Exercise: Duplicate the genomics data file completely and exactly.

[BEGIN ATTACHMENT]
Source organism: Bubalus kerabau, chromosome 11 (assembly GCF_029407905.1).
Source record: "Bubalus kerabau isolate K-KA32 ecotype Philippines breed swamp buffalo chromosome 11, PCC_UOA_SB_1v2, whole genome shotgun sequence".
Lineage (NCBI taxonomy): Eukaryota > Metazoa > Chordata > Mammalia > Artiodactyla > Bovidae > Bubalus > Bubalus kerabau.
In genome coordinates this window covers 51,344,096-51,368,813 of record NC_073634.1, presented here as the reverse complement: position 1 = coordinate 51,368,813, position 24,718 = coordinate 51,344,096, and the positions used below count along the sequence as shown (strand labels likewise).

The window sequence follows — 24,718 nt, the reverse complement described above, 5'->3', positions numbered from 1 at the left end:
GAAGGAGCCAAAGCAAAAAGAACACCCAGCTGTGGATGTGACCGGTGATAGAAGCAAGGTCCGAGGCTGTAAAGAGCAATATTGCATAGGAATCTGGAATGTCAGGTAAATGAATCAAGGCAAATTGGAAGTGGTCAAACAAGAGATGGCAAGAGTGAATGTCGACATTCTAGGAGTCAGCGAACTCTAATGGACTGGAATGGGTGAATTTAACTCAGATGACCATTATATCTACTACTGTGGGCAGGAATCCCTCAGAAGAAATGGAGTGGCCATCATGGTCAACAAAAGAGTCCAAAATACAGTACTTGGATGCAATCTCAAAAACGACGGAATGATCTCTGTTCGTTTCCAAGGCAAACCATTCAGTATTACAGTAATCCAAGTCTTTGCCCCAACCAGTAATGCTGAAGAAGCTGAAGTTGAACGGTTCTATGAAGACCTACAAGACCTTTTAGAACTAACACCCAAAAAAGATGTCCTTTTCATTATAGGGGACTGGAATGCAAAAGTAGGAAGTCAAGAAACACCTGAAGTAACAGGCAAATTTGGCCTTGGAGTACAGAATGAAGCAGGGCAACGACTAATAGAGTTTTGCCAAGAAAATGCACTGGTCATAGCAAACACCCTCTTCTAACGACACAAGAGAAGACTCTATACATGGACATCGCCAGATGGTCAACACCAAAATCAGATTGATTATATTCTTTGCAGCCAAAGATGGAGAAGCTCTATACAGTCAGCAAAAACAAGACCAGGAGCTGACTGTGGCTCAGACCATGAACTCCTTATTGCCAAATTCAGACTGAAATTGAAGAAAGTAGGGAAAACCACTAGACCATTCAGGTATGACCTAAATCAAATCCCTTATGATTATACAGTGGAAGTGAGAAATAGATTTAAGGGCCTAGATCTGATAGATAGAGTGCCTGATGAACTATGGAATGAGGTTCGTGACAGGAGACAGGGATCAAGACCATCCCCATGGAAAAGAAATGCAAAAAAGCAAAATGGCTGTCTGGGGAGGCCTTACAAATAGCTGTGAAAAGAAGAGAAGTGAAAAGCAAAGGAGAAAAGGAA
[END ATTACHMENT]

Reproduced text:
Source organism: Bubalus kerabau, chromosome 11 (assembly GCF_029407905.1).
Source record: "Bubalus kerabau isolate K-KA32 ecotype Philippines breed swamp buffalo chromosome 11, PCC_UOA_SB_1v2, whole genome shotgun sequence".
Lineage (NCBI taxonomy): Eukaryota > Metazoa > Chordata > Mammalia > Artiodactyla > Bovidae > Bubalus > Bubalus kerabau.
In genome coordinates this window covers 51,344,096-51,368,813 of record NC_073634.1, presented here as the reverse complement: position 1 = coordinate 51,368,813, position 24,718 = coordinate 51,344,096, and the positions used below count along the sequence as shown (strand labels likewise).

The window sequence follows — 24,718 nt, the reverse complement described above, 5'->3', positions numbered from 1 at the left end:
GAAGGAGCCAAAGCAAAAAGAACACCCAGCTGTGGATGTGACCGGTGATAGAAGCAAGGTCCGAGGCTGTAAAGAGCAATATTGCATAGGAATCTGGAATGTCAGGTAAATGAATCAAGGCAAATTGGAAGTGGTCAAACAAGAGATGGCAAGAGTGAATGTCGACATTCTAGGAGTCAGCGAACTCTAATGGACTGGAATGGGTGAATTTAACTCAGATGACCATTATATCTACTACTGTGGGCAGGAATCCCTCAGAAGAAATGGAGTGGCCATCATGGTCAACAAAAGAGTCCAAAATACAGTACTTGGATGCAATCTCAAAAACGACGGAATGATCTCTGTTCGTTTCCAAGGCAAACCATTCAGTATTACAGTAATCCAAGTCTTTGCCCCAACCAGTAATGCTGAAGAAGCTGAAGTTGAACGGTTCTATGAAGACCTACAAGACCTTTTAGAACTAACACCCAAAAAAGATGTCCTTTTCATTATAGGGGACTGGAATGCAAAAGTAGGAAGTCAAGAAACACCTGAAGTAACAGGCAAATTTGGCCTTGGAGTACAGAATGAAGCAGGGCAACGACTAATAGAGTTTTGCCAAGAAAATGCACTGGTCATAGCAAACACCCTCTTCTAACGACACAAGAGAAGACTCTATACATGGACATCGCCAGATGGTCAACACCAAAATCAGATTGATTATATTCTTTGCAGCCAAAGATGGAGAAGCTCTATACAGTCAGCAAAAACAAGACCAGGAGCTGACTGTGGCTCAGACCATGAACTCCTTATTGCCAAATTCAGACTGAAATTGAAGAAAGTAGGGAAAACCACTAGACCATTCAGGTATGACCTAAATCAAATCCCTTATGATTATACAGTGGAAGTGAGAAATAGATTTAAGGGCCTAGATCTGATAGATAGAGTGCCTGATGAACTATGGAATGAGGTTCGTGACAGGAGACAGGGATCAAGACCATCCCCATGGAAAAGAAATGCAAAAAAGCAAAATGGCTGTCTGGGGAGGCCTTACAAATAGCTGTGAAAAGAAGAGAAGTGAAAAGCAAAGGAGAAAAGGAA